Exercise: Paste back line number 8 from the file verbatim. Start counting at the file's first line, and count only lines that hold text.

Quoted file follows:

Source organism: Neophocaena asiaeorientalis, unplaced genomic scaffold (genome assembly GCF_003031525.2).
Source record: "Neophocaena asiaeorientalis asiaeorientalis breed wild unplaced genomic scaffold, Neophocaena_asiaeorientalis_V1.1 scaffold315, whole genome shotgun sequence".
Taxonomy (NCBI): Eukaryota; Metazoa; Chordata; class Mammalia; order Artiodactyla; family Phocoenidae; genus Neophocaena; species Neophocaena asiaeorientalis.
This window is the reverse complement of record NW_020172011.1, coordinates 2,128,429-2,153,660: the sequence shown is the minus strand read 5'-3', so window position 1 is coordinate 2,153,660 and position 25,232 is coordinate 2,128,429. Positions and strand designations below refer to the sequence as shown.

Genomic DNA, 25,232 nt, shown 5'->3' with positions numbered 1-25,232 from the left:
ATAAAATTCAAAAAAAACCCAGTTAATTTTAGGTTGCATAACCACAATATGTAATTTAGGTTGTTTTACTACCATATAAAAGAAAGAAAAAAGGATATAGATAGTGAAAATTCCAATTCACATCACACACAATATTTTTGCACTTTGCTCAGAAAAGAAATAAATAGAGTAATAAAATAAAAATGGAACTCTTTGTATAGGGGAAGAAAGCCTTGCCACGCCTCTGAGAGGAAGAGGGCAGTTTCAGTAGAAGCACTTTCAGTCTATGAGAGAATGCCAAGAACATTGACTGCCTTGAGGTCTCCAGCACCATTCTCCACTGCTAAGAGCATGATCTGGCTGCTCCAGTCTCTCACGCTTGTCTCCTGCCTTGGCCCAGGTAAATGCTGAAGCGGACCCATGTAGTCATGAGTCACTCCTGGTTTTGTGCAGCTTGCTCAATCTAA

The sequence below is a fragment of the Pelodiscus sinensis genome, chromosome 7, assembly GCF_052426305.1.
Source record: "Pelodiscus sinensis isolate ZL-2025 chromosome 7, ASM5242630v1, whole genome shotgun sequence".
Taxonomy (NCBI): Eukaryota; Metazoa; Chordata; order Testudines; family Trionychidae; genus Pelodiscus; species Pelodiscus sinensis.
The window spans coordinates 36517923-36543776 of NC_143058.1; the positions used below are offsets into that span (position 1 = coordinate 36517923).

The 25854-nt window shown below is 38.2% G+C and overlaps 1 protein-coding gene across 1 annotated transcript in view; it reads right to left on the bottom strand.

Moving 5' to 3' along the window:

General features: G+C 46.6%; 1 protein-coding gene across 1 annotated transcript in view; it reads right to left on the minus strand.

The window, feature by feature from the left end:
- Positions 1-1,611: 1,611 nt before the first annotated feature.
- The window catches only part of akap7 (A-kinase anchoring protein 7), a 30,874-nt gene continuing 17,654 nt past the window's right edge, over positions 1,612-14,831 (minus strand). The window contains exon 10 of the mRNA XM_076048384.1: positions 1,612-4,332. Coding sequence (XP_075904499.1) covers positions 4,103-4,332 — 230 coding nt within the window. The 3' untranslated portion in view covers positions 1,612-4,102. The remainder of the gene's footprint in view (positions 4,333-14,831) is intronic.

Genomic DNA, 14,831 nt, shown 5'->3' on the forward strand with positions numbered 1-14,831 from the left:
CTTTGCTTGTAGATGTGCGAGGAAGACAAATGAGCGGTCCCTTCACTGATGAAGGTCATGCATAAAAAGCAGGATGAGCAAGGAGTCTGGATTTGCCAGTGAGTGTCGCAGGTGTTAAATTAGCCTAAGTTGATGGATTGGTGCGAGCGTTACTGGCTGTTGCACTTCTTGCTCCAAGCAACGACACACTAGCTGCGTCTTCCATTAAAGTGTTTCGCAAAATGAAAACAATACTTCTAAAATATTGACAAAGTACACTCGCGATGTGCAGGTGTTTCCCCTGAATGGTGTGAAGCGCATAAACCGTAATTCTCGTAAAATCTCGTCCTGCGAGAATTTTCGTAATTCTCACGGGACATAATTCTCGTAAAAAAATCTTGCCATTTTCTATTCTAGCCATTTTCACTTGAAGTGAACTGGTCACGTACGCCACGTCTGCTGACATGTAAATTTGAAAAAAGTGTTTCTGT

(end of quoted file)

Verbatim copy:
Source record: "Pelodiscus sinensis isolate ZL-2025 chromosome 7, ASM5242630v1, whole genome shotgun sequence".